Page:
Map of life expectancy at birth from Global Education Project.

Wednesday, August 29, 2018

The Clap

Back when I was working for a community based public health agency, we thought we were close to conquering the common sexually transmitted infections -- syphilis, gonorrhea, and chlamydia. We spent a lot of effort on HIV prevention because it's incurable, but the incidence (that means the number of new cases per given time period) was declining, and the other STIs were becoming pretty rare. The public health response to these diseases basically has two components: convince people to use condoms whenever they have risky sex, and detect new cases quickly and treat them.

Well there's bad news, and it isn't getting much attention: the incidence of STIs has exploded in recent years. We've lost all the ground we had gained and then some:

Nearly 2.3 million cases of chlamydia, gonorrhea, and syphilis were diagnosed in the United States in 2017, according to preliminary data released today by the Centers for Disease Control and Prevention (CDC) at the National STD Prevention Conference in Washington, D.C. This surpassed the previous record set in 2016 by more than 200,000 cases and marked the fourth consecutive year of sharp increases in these sexually transmitted diseases (STDs).
The CDC analysis of STD cases reported for 2013 and preliminary data for 2017 shows steep, sustained increases:
  • Gonorrhea diagnoses increased 67 percent overall (from 333,004 to 555,608 cases according to preliminary 2017 data) and nearly doubled among men (from 169,130 to 322,169). Increases in diagnoses among women — and the speed with which they are increasing — are also concerning, with cases going up for the third year in a row (from 197,499 to 232,587).
  • Primary and secondary syphilis diagnoses increased 76 percent (from 17,375 to 30,644 cases). Gay, bisexual and other men who have sex with men (MSM) made up almost 70 percent of primary and secondary syphilis cases where the gender of the sex partner is known in 2017. Primary and secondary syphilis are the most infectious stages of the disease.
  • Chlamydia remained the most common condition reported to CDC. More than 1.7 million cases were diagnosed in 2017, with 45 percent among 15- to 24-year-old females.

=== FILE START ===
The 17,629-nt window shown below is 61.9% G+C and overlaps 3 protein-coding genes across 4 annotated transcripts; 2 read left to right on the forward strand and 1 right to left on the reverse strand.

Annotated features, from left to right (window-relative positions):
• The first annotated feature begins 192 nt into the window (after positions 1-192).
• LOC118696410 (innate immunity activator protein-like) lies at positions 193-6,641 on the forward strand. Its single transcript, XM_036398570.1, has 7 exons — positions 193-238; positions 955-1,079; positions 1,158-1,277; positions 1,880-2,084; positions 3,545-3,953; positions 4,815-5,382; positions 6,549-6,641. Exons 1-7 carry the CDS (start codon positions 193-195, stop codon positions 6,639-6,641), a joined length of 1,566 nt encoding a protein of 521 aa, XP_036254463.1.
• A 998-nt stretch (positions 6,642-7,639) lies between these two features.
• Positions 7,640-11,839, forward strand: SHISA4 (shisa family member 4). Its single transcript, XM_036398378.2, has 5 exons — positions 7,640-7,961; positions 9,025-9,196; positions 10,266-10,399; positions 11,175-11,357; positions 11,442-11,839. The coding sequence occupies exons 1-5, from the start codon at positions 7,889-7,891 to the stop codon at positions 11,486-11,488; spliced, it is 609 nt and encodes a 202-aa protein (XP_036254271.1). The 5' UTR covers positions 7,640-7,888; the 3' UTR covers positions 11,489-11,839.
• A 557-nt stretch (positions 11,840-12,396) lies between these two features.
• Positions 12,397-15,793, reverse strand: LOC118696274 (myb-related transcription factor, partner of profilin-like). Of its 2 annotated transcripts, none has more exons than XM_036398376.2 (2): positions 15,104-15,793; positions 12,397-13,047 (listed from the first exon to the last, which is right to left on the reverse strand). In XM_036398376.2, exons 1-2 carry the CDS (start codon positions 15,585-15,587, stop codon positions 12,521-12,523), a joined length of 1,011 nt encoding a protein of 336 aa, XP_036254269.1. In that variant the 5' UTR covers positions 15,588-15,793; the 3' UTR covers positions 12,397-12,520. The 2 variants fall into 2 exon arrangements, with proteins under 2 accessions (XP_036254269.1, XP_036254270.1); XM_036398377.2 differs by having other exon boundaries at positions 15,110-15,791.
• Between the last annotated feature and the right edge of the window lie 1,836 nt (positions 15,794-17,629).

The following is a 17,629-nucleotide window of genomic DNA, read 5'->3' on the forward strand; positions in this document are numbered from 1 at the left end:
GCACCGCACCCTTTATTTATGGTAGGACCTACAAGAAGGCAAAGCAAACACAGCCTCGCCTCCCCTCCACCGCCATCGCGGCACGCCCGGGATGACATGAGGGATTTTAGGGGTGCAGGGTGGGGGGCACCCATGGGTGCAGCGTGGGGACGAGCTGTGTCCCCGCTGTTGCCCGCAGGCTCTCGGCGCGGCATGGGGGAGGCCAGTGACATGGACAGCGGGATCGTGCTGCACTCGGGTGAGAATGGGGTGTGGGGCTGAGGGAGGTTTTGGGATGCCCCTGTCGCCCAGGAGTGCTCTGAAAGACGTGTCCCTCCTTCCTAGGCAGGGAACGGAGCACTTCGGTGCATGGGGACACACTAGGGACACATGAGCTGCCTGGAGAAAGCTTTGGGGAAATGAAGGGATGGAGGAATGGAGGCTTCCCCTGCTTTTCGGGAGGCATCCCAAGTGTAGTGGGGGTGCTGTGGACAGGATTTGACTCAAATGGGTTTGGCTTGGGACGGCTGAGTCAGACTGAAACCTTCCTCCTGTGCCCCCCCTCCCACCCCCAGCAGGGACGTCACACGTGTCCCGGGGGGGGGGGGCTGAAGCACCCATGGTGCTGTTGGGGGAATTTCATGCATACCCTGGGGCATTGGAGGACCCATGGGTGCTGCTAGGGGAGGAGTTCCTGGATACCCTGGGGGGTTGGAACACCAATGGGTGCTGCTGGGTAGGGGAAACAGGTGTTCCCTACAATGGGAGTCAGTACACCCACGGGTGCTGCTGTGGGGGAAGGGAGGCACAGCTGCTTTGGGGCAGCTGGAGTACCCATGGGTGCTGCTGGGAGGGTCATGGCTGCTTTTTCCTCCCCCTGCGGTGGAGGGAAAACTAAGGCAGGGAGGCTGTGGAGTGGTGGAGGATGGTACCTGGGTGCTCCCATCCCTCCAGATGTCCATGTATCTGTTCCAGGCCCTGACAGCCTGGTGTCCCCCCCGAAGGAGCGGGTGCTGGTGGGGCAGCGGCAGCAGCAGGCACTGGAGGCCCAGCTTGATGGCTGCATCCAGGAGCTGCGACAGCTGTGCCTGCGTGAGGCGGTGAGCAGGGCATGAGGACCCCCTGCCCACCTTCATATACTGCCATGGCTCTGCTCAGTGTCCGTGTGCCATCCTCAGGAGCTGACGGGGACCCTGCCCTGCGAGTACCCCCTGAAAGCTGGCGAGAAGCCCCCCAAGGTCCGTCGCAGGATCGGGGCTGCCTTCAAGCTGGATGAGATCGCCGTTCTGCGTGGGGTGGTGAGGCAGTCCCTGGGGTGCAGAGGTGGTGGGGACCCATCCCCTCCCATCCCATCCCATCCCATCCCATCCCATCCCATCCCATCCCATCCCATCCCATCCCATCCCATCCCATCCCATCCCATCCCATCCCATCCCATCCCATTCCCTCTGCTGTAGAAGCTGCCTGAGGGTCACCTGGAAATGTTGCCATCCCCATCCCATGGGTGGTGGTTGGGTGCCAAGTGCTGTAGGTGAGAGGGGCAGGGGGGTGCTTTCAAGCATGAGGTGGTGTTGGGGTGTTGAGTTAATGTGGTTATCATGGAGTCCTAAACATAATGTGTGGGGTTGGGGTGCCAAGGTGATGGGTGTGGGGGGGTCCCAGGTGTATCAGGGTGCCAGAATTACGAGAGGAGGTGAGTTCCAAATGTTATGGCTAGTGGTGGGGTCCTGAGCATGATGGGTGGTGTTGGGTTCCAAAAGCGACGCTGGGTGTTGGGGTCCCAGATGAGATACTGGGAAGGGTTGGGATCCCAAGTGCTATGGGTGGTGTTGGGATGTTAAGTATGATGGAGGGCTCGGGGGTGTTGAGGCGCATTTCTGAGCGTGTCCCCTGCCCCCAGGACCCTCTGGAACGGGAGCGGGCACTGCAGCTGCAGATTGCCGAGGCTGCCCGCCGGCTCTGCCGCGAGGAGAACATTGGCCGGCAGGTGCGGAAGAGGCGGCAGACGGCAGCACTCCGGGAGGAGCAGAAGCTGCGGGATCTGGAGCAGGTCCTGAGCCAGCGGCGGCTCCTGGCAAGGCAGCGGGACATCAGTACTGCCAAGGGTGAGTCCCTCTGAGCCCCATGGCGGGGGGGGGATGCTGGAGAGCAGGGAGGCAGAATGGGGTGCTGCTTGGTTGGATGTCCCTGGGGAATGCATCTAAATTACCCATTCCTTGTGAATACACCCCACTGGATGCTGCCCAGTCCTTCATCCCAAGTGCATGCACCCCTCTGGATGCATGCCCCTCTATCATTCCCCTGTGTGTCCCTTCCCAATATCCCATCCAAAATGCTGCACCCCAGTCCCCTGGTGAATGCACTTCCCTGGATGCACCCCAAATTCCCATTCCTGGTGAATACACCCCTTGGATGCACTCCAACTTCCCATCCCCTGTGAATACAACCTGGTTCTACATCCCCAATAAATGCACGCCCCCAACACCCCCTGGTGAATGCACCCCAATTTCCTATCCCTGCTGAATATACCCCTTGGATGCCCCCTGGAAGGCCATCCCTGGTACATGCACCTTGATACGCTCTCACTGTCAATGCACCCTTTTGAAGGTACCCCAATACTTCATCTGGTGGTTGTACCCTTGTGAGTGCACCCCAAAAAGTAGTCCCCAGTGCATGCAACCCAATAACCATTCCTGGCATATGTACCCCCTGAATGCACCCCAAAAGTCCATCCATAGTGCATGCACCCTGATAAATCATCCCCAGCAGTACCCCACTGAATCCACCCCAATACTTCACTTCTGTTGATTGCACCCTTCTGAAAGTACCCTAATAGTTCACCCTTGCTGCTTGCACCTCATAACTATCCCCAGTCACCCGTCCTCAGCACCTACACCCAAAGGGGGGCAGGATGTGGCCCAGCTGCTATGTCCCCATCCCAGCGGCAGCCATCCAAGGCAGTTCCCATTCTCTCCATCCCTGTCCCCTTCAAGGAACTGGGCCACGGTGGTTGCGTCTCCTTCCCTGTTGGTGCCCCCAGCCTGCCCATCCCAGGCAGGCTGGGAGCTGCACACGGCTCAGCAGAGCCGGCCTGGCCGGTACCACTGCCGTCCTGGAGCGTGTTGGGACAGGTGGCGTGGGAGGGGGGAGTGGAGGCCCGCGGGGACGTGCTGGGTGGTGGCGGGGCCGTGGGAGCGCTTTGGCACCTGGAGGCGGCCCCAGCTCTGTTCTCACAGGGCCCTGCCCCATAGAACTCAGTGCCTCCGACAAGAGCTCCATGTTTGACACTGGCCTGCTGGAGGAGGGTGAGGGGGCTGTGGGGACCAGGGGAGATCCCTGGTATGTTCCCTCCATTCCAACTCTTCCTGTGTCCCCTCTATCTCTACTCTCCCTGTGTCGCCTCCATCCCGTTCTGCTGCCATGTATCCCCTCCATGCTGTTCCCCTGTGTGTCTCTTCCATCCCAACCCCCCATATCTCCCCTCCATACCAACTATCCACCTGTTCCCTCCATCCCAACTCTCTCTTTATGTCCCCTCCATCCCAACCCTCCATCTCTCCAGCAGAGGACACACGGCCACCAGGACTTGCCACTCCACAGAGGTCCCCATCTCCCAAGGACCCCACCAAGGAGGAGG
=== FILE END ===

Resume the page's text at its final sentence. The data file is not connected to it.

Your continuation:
So why is this happening? Some reasons are fairly apparent, others more speculative. There has been an increase in risk behavior by gay men, probably because HIV is now less scary since there is effective treatment, and also because of Pre-Exposure Prophylaxis (PrEP), that is antiretrovirals given to HIV negative people to prevent infection. Many of my colleagues are big advocates for PrEP but it does appear it makes some users more willing to have condomless sex which puts them at risk for other STIs. Since some men who have sex with men also have sex with women, that means these infections are going to become more common in both sexes.

Many suspect that hook-up apps are also encouraging more casual sex. This is my own speculation, but the opioid epidemic may also result in more women engaging in risky transactional sex. But as Julia Belluz at Vox notes, STD clinics have seen substantial budget cuts in recent years meaning reduced services. With fewer people diagnosed and treated, the infections continue to spread.

Yeah yeah, people shouldn't do all this nasty stuff. But just spouting moral disapprobation isn't going to accomplish anything. And the best opportunity to engage with people about safer sex is when you diagnose and treat them. That's your teachable moment. If we aren't willing to pay for it, we're going to continue to be less healthy.


Don Quixote said...

Isn't that what the current regime wants--for us to be less healthy?

Also, I assume "all that nasty stuff" means drugs, hookups, etc., and not sex itself.

What could be more essential and natural? Sort of necessary for propagation as well, though the wisdom of that is in doubt, at least in certain countries like Saudi Arabia, Syria, and the United States of America.

Don Quixote said...

"all this nasty stuff," that is :-)

Anonymous said...

People feel they deserve sex without consequences.

This is an expectation that started in the sixties with birth control and was further fueled by the SCOTUS Roe v Wade decision. And now that marriage and faithfulness with your partner is passe, we're in full free fall with STDs. No big surprise.

As the culture changes, so do the disease stats. This problem cannot be solved without a cultural paradigm shift about sex.

The heartbreak about all of this is almost all of these cases were preventable.